Hands on or hands off the perineum: a survey of care of the perineum in labour (HOOPS)
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Introduction and hypothesis
There seems to be a temporal association between increasing use of “hands off” the perineum in labour and reduced use of episiotomy with an increasing rate of anal sphincter injuries. We aimed to determine how common the practice of “hands off” the perineum is.
An observational postal questionnaire study of 1,000 midwives in England in which the main objective was to obtain an estimate of the number of midwives practising either “hands on” or “hands off” was conducted.
Six hundred and seven questionnaires were returned; 299 (49.3%, 95% CI 45.2–53.3%) midwives prefer the “hands-off” method. Less-experienced midwives were more likely to prefer the “hands off” (72% vs. 41.4%, p < 0.001). A higher proportion of midwives in the “hands-off” group would never do an episiotomy (37.1% vs. 24.4%, p = 0.001) for indications other than fetal distress.
The “hands off” the perineum technique is prevalent in the management of labour. We hypothesise that a possible consequence might be an increased incidence of obstetric anal sphincter injury.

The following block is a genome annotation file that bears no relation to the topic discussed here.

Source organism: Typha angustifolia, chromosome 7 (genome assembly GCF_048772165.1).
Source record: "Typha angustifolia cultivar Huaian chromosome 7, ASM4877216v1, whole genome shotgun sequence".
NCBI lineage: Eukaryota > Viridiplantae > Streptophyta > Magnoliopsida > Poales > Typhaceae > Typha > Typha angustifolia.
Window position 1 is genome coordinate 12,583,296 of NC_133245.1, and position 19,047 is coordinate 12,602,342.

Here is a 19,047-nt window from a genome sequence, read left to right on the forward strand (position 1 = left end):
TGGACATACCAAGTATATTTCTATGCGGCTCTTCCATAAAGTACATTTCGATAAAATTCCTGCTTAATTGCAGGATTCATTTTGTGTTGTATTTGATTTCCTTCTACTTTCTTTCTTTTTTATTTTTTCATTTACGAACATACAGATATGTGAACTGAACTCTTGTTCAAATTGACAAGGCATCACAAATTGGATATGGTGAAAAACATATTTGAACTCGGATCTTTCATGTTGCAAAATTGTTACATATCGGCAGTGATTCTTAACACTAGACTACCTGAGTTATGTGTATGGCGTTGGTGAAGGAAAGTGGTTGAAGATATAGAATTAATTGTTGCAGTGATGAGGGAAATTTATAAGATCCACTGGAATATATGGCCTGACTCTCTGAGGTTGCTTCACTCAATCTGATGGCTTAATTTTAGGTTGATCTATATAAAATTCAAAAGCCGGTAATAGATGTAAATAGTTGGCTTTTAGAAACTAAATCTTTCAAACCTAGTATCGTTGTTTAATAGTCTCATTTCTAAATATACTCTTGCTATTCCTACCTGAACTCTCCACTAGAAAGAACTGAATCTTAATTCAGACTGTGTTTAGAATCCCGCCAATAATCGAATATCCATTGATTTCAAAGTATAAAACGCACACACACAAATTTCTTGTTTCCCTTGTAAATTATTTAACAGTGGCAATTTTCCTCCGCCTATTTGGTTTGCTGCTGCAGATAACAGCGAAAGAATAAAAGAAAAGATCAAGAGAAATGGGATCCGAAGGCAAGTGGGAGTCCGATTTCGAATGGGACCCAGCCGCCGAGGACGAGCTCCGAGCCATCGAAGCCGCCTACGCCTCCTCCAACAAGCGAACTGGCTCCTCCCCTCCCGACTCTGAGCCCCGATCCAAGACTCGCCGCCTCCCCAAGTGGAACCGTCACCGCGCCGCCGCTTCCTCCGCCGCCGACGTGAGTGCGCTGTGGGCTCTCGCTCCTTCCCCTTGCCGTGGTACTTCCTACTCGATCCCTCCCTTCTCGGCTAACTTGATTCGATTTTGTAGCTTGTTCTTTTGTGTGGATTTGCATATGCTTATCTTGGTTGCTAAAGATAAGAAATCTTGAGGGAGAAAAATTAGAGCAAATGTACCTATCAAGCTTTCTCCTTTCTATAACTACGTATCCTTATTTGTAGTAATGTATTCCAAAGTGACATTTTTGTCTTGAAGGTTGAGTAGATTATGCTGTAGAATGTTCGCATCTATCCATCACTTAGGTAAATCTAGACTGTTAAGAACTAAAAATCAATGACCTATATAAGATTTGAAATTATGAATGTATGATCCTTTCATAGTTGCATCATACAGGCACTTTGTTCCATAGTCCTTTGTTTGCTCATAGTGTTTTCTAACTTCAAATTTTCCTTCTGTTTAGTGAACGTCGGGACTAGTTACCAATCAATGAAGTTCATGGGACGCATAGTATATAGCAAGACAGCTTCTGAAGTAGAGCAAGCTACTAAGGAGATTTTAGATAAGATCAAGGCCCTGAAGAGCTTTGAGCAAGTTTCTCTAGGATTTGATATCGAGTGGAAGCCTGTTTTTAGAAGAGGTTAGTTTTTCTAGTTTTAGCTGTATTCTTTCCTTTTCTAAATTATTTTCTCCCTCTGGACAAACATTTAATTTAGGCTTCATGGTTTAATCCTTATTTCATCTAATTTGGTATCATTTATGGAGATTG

KeywordsEpisiotomy Hands off the perineum Obstetric anal sphincter injury Perineal support Third-degree tears
We thank all the midwives who participated in the survey and Paula Brockman and Angela King for their help with data input.
Details of ethics approval
Approval for the study was sought and obtained from the Plymouth Hospitals NHS Trust R&D Department, who deemed it exempt from Ethics Committee approval.
The study was funded by the Plymouth Urogynaecology Research Fund.
Conflict of interest
RM Freeman is editor of the International Urogynecology Journal and Lead for the Peninsula Collaboration for Leadership in Applied Health Research and Care (PenCLAHRC). M Waterfield and R Trochez have no conflict of interest to declare.
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